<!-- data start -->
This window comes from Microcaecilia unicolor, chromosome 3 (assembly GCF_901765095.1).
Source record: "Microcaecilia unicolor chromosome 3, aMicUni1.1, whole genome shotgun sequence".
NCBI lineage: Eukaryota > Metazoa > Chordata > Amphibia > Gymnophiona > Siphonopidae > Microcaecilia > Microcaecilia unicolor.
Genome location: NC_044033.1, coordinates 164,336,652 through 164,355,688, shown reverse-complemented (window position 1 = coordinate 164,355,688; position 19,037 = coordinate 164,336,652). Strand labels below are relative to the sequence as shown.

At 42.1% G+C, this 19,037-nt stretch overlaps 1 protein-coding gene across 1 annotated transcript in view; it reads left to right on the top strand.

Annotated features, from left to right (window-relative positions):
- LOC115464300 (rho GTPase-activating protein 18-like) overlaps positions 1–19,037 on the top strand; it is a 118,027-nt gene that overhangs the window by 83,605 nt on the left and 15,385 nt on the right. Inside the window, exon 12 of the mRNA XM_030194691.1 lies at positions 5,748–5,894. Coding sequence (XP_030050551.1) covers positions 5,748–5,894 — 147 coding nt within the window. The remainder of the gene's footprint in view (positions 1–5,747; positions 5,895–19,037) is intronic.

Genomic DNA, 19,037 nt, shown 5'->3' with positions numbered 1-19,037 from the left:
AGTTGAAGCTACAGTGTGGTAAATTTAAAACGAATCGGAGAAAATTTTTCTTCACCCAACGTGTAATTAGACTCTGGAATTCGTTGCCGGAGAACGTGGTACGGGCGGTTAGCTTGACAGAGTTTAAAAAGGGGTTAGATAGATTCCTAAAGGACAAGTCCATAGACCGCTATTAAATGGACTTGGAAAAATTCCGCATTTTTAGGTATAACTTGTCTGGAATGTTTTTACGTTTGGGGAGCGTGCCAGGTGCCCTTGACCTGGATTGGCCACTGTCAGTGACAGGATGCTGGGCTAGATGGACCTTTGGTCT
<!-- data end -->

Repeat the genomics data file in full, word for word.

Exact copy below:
This window comes from Microcaecilia unicolor, chromosome 3 (assembly GCF_901765095.1).
Source record: "Microcaecilia unicolor chromosome 3, aMicUni1.1, whole genome shotgun sequence".
NCBI lineage: Eukaryota > Metazoa > Chordata > Amphibia > Gymnophiona > Siphonopidae > Microcaecilia > Microcaecilia unicolor.
Genome location: NC_044033.1, coordinates 164,336,652 through 164,355,688, shown reverse-complemented (window position 1 = coordinate 164,355,688; position 19,037 = coordinate 164,336,652). Strand labels below are relative to the sequence as shown.

At 42.1% G+C, this 19,037-nt stretch overlaps 1 protein-coding gene across 1 annotated transcript in view; it reads left to right on the top strand.

Annotated features, from left to right (window-relative positions):
- LOC115464300 (rho GTPase-activating protein 18-like) overlaps positions 1–19,037 on the top strand; it is a 118,027-nt gene that overhangs the window by 83,605 nt on the left and 15,385 nt on the right. Inside the window, exon 12 of the mRNA XM_030194691.1 lies at positions 5,748–5,894. Coding sequence (XP_030050551.1) covers positions 5,748–5,894 — 147 coding nt within the window. The remainder of the gene's footprint in view (positions 1–5,747; positions 5,895–19,037) is intronic.

Genomic DNA, 19,037 nt, shown 5'->3' with positions numbered 1-19,037 from the left:
AGTTGAAGCTACAGTGTGGTAAATTTAAAACGAATCGGAGAAAATTTTTCTTCACCCAACGTGTAATTAGACTCTGGAATTCGTTGCCGGAGAACGTGGTACGGGCGGTTAGCTTGACAGAGTTTAAAAAGGGGTTAGATAGATTCCTAAAGGACAAGTCCATAGACCGCTATTAAATGGACTTGGAAAAATTCCGCATTTTTAGGTATAACTTGTCTGGAATGTTTTTACGTTTGGGGAGCGTGCCAGGTGCCCTTGACCTGGATTGGCCACTGTCAGTGACAGGATGCTGGGCTAGATGGACCTTTGGTCT